Omoto, A. & Snyder, M. (1995). Sustained helping without obligation: motivation, longevity of
service, and perceived attitude. Journal of Personality and Social Psychology, 68, 671-686.
Schultz, P. W. & Oskamp, S. (2000).
Social psychology: An applied perspective. Upper Saddle
River, NJ: Prentice-Hall
Van Vugt, M., Snyder, M., Tyler, T. & Biel, A. (2000). Cooperation in modern society: Promoting the welfare of communities, states, and organisations, p. 245. London: Routledge.

Box 1.2 A case study: Social comparison in adjustment
to breast cancer
Patients who have a serious illness, such as cancer, often feel fearful and uncer­tain about their future and worry that they are coping poorly or losing their grip on reality. This type of stress may lead to a longer recovery period and increase both the emotional as well as the financial burden of the disease. Helping patients to cope optimally with their disease is therefore an issue of great concern.
Patients often cope with their illness by comparing themselves with other patients, namely by making so-called social comparisons (Festinger, 1954). Social comparisons may contribute to adjustment through two functions. First, by com­paring themselves to others in the same situation, patients may learn to what extent their reactions are reasonable and normal (self-evaluation). Second, seri­ous illness can pose a great threat to patients' self-esteem since it often brings a great deal of changes that are critical to their identity (for instance, with regard to body image, occupation, valued activities, and close relationships). By comparing themselves to other patients, they may restore and enhance their self-esteem (for example, 'It could have been much worse'; self-enhancement).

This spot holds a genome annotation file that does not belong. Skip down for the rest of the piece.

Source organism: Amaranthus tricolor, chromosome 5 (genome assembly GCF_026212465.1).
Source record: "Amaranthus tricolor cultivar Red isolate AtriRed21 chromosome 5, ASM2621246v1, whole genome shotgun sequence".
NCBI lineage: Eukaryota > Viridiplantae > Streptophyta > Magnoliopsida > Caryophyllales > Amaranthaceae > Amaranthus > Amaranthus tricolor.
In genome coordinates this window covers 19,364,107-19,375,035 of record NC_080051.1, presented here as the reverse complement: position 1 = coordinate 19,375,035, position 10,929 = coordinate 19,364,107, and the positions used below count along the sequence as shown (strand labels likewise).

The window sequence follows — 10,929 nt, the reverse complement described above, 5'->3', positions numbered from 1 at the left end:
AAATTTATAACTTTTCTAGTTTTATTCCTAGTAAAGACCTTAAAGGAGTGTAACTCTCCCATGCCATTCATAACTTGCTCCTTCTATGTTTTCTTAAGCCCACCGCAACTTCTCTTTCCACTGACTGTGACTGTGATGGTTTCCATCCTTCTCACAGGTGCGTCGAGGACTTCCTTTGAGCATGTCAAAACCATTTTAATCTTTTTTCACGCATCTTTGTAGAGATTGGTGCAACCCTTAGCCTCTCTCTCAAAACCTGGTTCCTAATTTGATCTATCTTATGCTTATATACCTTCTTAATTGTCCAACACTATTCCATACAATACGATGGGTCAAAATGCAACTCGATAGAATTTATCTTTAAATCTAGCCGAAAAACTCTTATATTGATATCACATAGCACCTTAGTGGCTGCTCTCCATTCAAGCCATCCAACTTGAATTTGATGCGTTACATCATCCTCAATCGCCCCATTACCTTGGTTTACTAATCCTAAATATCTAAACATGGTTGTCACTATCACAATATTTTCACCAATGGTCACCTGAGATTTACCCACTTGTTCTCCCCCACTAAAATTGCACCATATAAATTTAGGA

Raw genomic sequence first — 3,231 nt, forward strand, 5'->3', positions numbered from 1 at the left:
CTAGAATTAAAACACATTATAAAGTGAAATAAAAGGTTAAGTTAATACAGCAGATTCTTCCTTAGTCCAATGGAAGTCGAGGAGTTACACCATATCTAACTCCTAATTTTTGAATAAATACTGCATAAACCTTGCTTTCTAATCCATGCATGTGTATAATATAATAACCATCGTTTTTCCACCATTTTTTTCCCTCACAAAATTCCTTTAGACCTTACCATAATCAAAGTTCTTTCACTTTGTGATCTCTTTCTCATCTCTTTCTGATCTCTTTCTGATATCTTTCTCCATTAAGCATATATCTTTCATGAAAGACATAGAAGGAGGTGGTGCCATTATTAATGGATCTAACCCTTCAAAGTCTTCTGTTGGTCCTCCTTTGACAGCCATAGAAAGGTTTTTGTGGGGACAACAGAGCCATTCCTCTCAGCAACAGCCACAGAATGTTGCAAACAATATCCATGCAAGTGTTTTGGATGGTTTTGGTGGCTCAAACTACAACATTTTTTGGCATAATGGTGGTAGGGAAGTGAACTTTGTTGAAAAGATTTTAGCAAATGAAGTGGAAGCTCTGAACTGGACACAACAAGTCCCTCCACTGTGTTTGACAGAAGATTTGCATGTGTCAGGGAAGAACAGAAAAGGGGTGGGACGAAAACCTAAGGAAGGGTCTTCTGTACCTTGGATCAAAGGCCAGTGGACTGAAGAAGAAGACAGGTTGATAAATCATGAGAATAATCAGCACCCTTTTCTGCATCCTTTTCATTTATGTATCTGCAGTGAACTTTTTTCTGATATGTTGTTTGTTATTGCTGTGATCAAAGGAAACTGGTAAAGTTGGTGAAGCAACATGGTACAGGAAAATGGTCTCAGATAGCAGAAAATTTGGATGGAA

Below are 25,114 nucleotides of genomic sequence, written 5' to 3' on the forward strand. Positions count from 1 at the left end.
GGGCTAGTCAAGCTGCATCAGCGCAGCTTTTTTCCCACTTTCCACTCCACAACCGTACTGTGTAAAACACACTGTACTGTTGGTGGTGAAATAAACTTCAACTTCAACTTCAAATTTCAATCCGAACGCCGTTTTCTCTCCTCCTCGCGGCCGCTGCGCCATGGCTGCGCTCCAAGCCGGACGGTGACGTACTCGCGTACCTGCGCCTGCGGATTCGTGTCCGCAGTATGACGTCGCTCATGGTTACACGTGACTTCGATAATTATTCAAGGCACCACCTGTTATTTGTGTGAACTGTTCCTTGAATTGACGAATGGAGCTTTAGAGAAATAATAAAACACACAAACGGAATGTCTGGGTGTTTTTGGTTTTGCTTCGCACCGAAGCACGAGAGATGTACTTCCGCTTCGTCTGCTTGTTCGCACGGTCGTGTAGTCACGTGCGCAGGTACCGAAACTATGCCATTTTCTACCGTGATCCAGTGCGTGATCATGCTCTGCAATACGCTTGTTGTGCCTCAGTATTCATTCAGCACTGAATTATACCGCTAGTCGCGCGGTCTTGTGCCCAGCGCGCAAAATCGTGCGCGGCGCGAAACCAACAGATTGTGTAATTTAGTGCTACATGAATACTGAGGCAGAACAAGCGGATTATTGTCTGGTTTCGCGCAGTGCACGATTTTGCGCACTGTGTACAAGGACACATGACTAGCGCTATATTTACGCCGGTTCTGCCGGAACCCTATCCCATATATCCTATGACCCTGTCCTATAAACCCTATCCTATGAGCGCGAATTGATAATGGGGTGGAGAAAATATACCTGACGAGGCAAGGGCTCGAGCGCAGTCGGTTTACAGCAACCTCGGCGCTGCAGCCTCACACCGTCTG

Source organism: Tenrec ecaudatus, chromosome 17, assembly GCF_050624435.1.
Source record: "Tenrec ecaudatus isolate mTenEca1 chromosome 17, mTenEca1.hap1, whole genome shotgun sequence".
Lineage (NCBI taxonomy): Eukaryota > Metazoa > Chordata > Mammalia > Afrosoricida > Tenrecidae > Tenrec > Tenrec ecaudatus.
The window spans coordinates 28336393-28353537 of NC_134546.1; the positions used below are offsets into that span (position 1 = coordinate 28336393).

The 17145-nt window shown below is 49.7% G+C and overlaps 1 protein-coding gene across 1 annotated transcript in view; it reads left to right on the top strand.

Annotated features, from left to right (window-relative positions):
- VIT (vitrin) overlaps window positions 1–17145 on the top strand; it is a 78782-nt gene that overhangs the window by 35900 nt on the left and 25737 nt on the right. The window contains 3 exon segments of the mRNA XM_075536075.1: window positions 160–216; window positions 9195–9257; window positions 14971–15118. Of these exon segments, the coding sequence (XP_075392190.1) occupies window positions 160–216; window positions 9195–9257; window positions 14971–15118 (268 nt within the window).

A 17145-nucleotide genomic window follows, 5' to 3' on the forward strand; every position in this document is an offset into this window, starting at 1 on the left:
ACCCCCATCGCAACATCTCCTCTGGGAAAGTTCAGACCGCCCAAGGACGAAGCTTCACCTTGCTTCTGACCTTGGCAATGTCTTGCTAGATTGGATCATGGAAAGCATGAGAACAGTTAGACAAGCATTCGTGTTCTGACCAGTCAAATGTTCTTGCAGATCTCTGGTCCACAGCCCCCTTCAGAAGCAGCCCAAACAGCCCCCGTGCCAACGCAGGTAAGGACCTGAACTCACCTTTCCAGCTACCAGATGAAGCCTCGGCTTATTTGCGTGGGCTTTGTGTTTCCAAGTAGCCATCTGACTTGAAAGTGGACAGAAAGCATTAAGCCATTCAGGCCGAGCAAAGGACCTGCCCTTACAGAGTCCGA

Applying Social Psychology 23
To make accurate self-evaluations patients may best compare themselves with similar others, namely patients who are about equally ill, because these patients provide the most useful information about how to cope. In contrast, when individ­uals are motivated to enhance their self-esteem, they are best served by compar­isons with patients who are either worse (downward comparisons) or better off (upward comparisons).